Gaussian Units

Gaussian unit is very useful in electrodynamics. Back to two equations used in SI unit system to define some standard units,

\[\begin{split}F_e &= k_e \frac{Q q}{r^2} \\ F_m &= k_m \frac{2 I_1 I_2 L_2}{\rho},\end{split}\]

where we have the two constants defined as \(k_e = \frac{1}{4\pi \epsilon_0}\) and \(k_m = \frac{\mu_0}{4\pi}\).

The idea of Gaussian unit is as simple as setting \(k_e=1\) and \(k_m=1/c^2\). The consequences are, however,

\[\begin{split}\epsilon_0 & =\frac{1}{4\pi} \\ \mu_0 &=\frac{4\pi}{c^2}.\end{split}\]

These two equalities are the most useful ones to help us switch between SI and Gaussian.


Vector Analysis

A lot of vector analysis equations will be deployed in this subject. The way to quickly prove a vector or tensor relation is to write down the component form, mess with the orders and use some specific relations.

One of the most useful symbol involved is Levi Civita symbol, which has a relation with the Kronecker delta,

\[\begin{split}\epsilon_{ijk}\epsilon_{lmn} = \begin{vmatrix} \delta_{il} & \delta_{im} & \delta_{in} \\ \delta_{jl} & \delta_{jm} & \delta_{jn} \\ \delta_{kl} & \delta_{km} & \delta_{kn} \end{vmatrix}.\end{split}\]

As an example, we consider the case \(i=l\), the determinant reduces to

\[\begin{split}\epsilon_{ijk}\epsilon_{imn} = \begin{vmatrix} \delta_{jm} & \delta_{jn} \\ \delta_{km} & \delta_{kn} \end{vmatrix} = \delta_{jm}\delta_{kn} - \delta_{jn}\delta_{km} .\end{split}\]

This relation is useful in many situations.

\[\begin{split}\vec a \times (\vec b \times \vec c) &= \hat e_i \epsilon_{ijk} a_j (\epsilon_{kmn} b_m c_n ) \\ &= \hat e_i \epsilon_{kij}\epsilon_{kmn} a_j b_m c_n \\ &= \hat e_i ( \delta_{im}\delta_{jn} - \delta_{in}\delta_{jm} )a_j b_m c_n \\ &= \hat e_i \delta_{im}\delta_{jn} a_j b_m c_n - \hat e_i \delta_{in}\delta_{jm} a_j b_m c_n \\ &= \hat e_i a_j b_i c_j - \hat e_i a_j b_j c_i \\ &= \vec b (\vec a\cdot \vec c) - \vec c (\vec a \cdot \vec b) .\end{split}\]


Gaussian integral is

\[\int_{-\infty}^\infty e^{-x^2/a^2} dx = a\sqrt{\pi}.\]

To calculate higher orders we can use parity and derivitives.

\(x^{2n +1}\) are odd function thus

\[\int_{-\infty}^\infty x^{2n+1} e^{-x^2/a^2} dx = 0.\]

For those \(x^{2n}\) we can use this derivative trick,

\[\int_{-\infty}^\infty e^{-x^2/a^2} dx = \left( \frac{-\partial}{\partial 1/a^2} \right)^2 \left(a\sqrt{\pi}\right).\]

E & M

  1. Static E field and B field,
  2. Scalar potential and vector potential,
  3. Multipole expansion,
  4. Force of objects in E field and B field, both for arbitary field and each multipoles,
  5. Torque of objects in E field and B field, both for arbitary field and each multipoles.

Radiation Pressure

There are many ways to understand the pressure produced by light. In classical electrodynamics, we have the momentum current density, electromagnetic stress tensor, surface current density and quantum as the tools.

These are three different levels of the phenomenon.

Momentum Current Density

Momentum current density is

\[\vec g = \frac{1}{8\pi c} \mathrm{Re}( \vec E^* \times \vec H ).\]

Pressure is force per unit area or momentum change per unit time per unit area. Momentum change, meanwhile, is momentum current density times volume.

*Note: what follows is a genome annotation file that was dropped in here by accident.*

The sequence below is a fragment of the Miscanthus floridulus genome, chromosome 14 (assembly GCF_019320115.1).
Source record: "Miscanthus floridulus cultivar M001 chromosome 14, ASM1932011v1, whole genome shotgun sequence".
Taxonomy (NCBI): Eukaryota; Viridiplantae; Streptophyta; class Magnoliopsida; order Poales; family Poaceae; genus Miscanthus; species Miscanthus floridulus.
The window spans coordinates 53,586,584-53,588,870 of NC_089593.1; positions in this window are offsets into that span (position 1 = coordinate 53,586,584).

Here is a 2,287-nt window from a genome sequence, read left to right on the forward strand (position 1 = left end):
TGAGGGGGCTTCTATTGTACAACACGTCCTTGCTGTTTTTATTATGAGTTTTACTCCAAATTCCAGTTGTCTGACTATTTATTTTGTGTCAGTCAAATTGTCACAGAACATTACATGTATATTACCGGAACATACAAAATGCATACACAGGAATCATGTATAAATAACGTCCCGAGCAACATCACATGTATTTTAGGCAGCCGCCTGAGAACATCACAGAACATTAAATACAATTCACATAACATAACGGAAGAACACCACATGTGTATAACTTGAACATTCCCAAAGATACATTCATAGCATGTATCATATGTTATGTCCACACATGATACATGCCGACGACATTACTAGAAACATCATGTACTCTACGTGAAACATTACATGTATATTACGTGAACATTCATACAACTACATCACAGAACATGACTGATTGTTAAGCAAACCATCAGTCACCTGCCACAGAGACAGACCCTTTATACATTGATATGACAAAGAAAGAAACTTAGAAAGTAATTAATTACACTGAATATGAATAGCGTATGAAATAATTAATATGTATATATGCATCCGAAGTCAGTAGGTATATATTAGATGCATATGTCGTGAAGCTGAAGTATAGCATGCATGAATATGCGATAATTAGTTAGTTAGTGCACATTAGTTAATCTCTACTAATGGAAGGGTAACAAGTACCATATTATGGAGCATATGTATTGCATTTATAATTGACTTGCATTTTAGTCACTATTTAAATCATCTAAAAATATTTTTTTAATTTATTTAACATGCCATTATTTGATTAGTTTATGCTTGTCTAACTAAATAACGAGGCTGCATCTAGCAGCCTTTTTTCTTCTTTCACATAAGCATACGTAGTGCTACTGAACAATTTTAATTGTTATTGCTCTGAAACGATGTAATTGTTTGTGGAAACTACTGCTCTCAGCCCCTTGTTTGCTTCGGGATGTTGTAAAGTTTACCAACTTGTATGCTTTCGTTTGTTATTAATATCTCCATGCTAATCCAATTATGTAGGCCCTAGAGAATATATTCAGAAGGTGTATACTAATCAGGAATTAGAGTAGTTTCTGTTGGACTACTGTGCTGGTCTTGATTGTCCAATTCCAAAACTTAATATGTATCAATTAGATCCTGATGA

To carry out in the language of math, the volume in time \(\Delta t\) and on area \(a\) is given by \(c \delta t a\), where c is the speed of light. Here we used c because we are basically considering the process in vacuum.

Pressure is given by

\[\begin{split}P &= \frac{\vec F\cdot \hat n}{a} \\ & = \frac{\Delta \vec p \hat n }{\Delta t a} \\ & = \frac{\hat n \cdot (\Delta \langle \vec g \rangle ) \Delta t c a}{\Delta t a} \\ & = \hat n \cdot (\Delta \langle \vec g \rangle ).\end{split}\]

The next step is to plug in the momentu current density and calculate the difference. Here we calculate an example.

Suppose we have our incident wave normal to the surface of perfect reflection. The wave has

\[\langle \vec g_1\rangle = - \langle \vec g_1' \rangle = -\frac{\vert \vec E_0 \vert^2 \hat n}{8\pi c}.\]

Finally the radiation pressure becomes

\[P = \frac{\vert \vec E_0 \vert ^2}{4\pi}.\]

Interaction Between Magnetic Field and Surface Current as Radiation Pressure

On the surface of metal, electromagnetic waves could induce surface current which in return interacts with the magnetic component in the electromagnetic wave thus producing radiation pressure.

Surface current induced is calculated using

\[\hat n \times (\vec B_1 - \vec B_2) = \frac{4\pi}{c} \vec K,\]

in which \(\vec B_2=0\) since it is the magnetic field inside the good conductor.

The force is given by

\[\frac{a}{2} \frac{1}{2} \mathrm{Re}\left( \vec K^* \times \frac{\vec B_1+\vec B_2}{2} \right).\]

The average of magnetic field is the key point here. The reason behind this 1/2 factor is that infact only half of the magnetic field outside of the conductor is the original part while the other half is induced by the surface current density however the \(\vec B_1\) includes all the magnetic field outside.

The pressure is

\[P = \frac{-\hat n \cdot \Delta \vec F}{a} =\frac{\vert \vec E_0 \vert^2}{4\pi}.\]

The Balance of Mechanic Pressure and Radiation Pressure

Due to conservation law, we have

\[\frac{d}{dt}(\vec P_{mech}+\vec P_{EM}) = \oint_S d\vec a\cdot \mathbf T,\]

which says the energy stress tensor integrated over a close surface on the interface of metal is the change in the momentum of mechanical part and electromagnetic part in total.

By using the monochromatic wave expression we can find the pressure.

\[P = \frac{\vert \vec E_0 \vert ^2}{4\pi}\]

Refs & Note

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